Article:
Institute for War and Peace Reporting | Giving Voice, Driving Change

Court Outreach Under Fire

The court is urged to invest more in outreach work, as misinformation about its activities mounts.
By Sara Goodman
The ICC is facing enormous obstacles in educating the people of Sudan about the process of international justice. Faced with a hostile Khartoum government and continued violence in Darfur, prosecution investigators and outreach programmes are forced to operate from neighboring countries, such as Chad.



The Khartoum government rejects the court and works against it while the level of violence and resulting security concerns make it impossible to maintain an outreach presence in the troubled west of the country.



Claudia Perdomo, outreach coordinator at the ICC, said the court is now focusing on Sudanese refugee camps in Chad as a primary way to inform people of the its activities.



A team recently returned from an outreach effort in four eastern Chad refugee camps. The visit coincided with the release of arrest warrants for a Sudanese militia leader and government official, and Perdomo said ICC representatives met camp leaders and explained the meaning of the warrants, as well as other facts about the court.



Wasil Ali, a reporter from the Sudan Tribune, who follows the situation in Sudan closely, said the outreach initiative in Chad is an important move, and one of the only real options the court has, given the situation in Sudan. “They are finally starting to address the [information] problem,” he said.



The ICC is also working at translating important documents into Arabic, the main Sudanese language; providing local media with the updates on court activities; putting together a special radio programme for the refugee camps and developing relations with the Sudanese diaspora.



However, some experts say the ICC has not done enough to communicate its key messages to the region, notwithstanding the obstacles and challenges it faces in Sudan.



According to a report released this week by the Human Rights Institute of the International Bar Association, IBA, the court’s outreach needs to increase “significantly” in Sudan and Uganda, but particularly Sudan.



The report states that “the initiation of relatively low-level outreach activities two years after the referral of the situation of Darfur to the ICC is problematic both for the work of the court and the involvement of the communities most affected”.



Lorna McGregor, programme lawyer at the Human Rights Institute and author of the report, said the level of outreach so far in Sudan is “disappointing”. She said the IBA focuses on outreach as a two-way process: providing information about international law and justice, but also getting feedback from the community through forums and other types of discussions.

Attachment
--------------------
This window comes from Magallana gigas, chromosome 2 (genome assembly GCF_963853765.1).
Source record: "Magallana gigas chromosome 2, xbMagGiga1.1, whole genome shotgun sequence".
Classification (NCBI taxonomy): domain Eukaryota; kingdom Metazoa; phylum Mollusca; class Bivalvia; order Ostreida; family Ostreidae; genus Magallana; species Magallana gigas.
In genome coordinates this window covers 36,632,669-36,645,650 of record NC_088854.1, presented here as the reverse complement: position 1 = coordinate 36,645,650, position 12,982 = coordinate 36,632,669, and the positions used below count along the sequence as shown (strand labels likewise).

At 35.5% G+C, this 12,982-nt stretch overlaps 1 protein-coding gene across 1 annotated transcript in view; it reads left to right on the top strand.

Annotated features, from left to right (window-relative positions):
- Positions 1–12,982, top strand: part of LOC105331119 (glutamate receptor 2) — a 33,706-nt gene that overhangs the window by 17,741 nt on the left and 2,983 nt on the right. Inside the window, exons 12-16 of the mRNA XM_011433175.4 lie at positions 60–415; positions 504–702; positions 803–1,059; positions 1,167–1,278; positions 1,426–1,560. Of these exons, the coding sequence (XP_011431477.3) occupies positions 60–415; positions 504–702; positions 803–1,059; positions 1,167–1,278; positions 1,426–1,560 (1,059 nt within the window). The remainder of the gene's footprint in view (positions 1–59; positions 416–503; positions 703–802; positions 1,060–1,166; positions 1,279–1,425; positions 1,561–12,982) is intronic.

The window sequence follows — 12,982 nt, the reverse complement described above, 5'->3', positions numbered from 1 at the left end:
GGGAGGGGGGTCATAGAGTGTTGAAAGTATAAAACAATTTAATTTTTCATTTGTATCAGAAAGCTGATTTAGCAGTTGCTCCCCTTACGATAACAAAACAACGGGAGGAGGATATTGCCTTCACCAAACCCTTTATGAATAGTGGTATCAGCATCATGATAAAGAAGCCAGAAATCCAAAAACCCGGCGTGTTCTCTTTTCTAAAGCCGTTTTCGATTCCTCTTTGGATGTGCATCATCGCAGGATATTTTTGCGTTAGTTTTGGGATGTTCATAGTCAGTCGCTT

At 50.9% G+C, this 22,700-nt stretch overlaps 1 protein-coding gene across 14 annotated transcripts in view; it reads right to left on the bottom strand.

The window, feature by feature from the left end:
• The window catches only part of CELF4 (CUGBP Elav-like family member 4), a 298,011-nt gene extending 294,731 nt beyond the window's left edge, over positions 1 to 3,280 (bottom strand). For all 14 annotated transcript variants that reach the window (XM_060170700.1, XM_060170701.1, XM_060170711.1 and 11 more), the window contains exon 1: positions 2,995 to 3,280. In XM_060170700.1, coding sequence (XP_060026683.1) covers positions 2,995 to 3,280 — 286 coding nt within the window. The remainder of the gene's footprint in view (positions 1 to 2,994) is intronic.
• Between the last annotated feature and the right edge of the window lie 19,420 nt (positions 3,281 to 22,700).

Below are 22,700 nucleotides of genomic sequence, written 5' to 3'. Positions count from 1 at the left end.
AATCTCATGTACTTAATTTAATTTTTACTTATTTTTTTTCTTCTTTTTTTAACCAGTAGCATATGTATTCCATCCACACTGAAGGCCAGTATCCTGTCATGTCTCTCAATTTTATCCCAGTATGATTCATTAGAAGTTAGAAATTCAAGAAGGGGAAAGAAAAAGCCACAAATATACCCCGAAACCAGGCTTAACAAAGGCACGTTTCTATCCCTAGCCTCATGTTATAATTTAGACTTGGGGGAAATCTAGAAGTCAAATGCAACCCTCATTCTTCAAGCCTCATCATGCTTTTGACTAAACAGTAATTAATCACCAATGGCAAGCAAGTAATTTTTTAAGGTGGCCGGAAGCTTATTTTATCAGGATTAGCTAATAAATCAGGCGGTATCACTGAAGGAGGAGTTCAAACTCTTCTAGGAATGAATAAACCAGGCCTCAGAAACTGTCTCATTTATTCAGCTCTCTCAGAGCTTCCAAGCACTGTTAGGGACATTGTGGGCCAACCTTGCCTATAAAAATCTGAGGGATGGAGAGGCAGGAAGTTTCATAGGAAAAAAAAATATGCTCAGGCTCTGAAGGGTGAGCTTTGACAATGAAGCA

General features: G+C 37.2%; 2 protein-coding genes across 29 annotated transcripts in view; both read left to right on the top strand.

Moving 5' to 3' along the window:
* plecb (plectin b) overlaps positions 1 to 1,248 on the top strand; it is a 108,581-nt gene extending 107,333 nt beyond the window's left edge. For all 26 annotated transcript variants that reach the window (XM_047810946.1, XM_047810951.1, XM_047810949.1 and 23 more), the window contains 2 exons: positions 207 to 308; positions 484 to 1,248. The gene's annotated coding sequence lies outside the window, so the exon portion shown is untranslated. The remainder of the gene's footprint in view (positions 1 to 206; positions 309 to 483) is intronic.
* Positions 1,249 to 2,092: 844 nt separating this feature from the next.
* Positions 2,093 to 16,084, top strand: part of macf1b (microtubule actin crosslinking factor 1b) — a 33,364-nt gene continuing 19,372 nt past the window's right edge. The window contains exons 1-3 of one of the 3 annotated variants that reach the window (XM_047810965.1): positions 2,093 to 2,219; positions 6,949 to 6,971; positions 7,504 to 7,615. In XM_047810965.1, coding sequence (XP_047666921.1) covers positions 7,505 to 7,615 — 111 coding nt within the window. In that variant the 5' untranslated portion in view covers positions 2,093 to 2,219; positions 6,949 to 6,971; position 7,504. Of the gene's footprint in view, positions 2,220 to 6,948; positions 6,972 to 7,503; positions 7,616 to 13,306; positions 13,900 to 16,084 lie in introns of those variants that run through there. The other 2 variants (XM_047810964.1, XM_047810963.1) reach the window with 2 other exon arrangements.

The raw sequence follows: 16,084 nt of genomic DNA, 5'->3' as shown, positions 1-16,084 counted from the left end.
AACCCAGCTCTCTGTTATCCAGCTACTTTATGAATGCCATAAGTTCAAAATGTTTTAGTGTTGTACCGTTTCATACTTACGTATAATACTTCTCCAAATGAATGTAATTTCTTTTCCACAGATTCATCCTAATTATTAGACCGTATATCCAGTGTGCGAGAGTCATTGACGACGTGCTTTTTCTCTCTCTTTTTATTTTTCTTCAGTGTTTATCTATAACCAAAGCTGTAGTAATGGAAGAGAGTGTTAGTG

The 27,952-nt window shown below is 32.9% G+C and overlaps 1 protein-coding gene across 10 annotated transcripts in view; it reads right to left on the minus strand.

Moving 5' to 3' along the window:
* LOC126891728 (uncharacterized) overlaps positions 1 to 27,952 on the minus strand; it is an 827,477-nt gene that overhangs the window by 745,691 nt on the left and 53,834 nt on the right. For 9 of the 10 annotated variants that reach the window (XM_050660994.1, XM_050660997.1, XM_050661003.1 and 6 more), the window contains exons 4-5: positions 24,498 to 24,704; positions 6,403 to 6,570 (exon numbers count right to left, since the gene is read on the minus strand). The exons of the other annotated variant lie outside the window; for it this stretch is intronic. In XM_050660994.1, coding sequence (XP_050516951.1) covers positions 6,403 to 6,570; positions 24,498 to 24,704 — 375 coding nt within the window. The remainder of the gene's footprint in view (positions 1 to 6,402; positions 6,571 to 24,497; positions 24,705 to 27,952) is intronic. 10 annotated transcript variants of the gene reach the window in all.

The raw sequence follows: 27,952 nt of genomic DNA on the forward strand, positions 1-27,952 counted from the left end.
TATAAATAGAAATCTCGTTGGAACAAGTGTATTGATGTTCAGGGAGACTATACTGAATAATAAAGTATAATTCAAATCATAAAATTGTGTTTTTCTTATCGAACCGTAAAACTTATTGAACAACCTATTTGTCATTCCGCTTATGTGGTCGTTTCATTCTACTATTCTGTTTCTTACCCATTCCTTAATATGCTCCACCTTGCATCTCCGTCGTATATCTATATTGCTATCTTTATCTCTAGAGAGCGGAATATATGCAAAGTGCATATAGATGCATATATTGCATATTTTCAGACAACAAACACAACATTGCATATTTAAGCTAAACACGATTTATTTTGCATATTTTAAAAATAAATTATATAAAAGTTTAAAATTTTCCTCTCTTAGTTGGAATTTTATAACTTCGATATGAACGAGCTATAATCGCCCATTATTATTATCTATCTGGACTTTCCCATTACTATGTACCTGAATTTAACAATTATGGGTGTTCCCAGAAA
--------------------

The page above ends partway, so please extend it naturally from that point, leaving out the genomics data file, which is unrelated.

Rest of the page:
“The key is to keep finding creative ways to get information out there and also to receive information from Sudanese individuals and groups,” she said. “If [the court] has greater feedback it can conduct targeted campaigns, but it has to know what the key areas are from the local communities.”



There is currently misinformation surrounding the ICC within Sudan, both intentional and not.



The Sudanese government uses the local media, including television and newspapers, to tell the people what it wants them to believe about the court, according to Hashim Ahmed, director of Sudan Organisation Against Torture.



For example, the Khartoum authorities have said the international community is using the ICC to try to invade Sudan; that the United States is behind the court; and that it has no jurisdiction in Sudan.



Besides the information being spread by the government, there is also a basic lack of understanding about what the court does.



Rumours circulate about how it operates and what impact it will have. Sometimes, even those people who support the court don’t understand it, and spread wrong information with the best of intentions, said Ali.



The result from this mainly one-sided flow of information is that people aren’t being properly informed of what is happening, say observers.



“It leaves a gap in the voices that are being heard in Sudan,” said Alison Smith, legal counsel for the NGO No Peace Without Borders.



Smith said simple steps, like working closely with NGOs on the ground to help distribute leaflets and posters about the court, could dramatically increase the level of understanding.



It’s hard to know the extent of what the ICC is planning, though, because of the dire security situation. The court doesn’t want to fully disclose information that might endanger partners with whom it is working.



However, Ahmed said in spite of the many problems, he believes the attempts to raise awareness are going well, claiming that most people know about the court and support it, even if they don’t understand all the details.



Ahmed said people want the ICC to try those responsible for crimes committed, as they say local courts are too corrupt to do so.



“People know the Sudanese judiciary is [in the hands of the] government and not capable or impartial,” he said. “It’s why the ICC should come in. People know the injustices being done. It’s their lives. In their hearts they are in full support of the ICC.”



Sara Goodman is an IWPR reporter in The Hague.